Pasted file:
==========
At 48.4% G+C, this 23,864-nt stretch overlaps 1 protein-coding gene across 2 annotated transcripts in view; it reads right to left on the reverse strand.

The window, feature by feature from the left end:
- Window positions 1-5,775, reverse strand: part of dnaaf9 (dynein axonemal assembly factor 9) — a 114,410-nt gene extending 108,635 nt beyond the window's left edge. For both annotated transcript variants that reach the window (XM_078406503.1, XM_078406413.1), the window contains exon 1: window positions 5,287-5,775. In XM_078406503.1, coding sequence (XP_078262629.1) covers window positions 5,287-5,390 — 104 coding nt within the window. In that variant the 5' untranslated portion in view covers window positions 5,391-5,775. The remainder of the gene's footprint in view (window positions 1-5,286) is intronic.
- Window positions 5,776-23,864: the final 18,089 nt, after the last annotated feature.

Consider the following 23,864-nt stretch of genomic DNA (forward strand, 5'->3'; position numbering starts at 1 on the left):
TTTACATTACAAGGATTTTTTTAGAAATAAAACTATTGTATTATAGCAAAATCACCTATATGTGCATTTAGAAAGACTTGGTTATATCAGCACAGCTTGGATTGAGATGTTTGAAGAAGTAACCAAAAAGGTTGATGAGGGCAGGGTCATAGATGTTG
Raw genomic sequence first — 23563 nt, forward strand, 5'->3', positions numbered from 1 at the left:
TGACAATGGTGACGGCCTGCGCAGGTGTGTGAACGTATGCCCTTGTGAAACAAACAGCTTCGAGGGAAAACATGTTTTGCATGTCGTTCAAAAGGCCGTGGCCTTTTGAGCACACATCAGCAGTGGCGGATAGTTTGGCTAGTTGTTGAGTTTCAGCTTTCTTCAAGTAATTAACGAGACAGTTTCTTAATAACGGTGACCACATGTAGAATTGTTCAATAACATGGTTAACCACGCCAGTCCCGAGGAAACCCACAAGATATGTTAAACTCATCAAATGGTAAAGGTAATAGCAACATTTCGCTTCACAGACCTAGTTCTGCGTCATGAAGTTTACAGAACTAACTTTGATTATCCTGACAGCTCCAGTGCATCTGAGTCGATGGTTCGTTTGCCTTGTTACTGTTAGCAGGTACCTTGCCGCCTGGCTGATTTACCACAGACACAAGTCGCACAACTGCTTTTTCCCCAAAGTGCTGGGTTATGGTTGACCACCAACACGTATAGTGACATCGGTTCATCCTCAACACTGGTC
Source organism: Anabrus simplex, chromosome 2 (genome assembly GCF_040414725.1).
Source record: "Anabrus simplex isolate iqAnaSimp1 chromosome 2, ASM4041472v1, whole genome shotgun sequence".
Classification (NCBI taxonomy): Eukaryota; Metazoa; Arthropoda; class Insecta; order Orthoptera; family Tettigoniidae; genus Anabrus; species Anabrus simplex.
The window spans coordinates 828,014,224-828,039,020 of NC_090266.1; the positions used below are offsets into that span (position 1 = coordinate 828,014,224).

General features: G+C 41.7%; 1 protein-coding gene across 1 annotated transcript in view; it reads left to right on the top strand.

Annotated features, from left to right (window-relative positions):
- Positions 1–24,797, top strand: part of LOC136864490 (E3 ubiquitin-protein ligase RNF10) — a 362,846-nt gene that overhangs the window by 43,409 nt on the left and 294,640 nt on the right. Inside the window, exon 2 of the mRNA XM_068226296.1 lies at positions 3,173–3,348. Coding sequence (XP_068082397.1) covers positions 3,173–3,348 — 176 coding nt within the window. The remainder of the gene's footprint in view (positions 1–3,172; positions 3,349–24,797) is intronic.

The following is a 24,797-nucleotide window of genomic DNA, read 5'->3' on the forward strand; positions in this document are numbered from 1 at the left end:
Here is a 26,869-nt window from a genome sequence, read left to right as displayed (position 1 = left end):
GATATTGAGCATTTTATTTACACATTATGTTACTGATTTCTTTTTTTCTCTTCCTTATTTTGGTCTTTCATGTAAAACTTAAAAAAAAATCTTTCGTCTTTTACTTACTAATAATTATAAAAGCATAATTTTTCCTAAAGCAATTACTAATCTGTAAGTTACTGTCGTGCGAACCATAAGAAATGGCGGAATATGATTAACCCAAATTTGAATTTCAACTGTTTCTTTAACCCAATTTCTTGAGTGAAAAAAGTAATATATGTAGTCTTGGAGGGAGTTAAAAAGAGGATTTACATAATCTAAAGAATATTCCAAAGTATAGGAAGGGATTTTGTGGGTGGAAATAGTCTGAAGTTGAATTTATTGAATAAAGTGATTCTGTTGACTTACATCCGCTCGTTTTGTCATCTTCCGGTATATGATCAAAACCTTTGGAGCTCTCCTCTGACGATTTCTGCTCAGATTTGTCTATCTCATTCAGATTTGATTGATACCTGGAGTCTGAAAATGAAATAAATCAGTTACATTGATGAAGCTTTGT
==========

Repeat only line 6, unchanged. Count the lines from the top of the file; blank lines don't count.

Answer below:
TTTACATTACAAGGATTTTTTTAGAAATAAAACTATTGTATTATAGCAAAATCACCTATATGTGCATTTAGAAAGACTTGGTTATATCAGCACAGCTTGGATTGAGATGTTTGAAGAAGTAACCAAAAAGGTTGATGAGGGCAGGGTCATAGATGTTG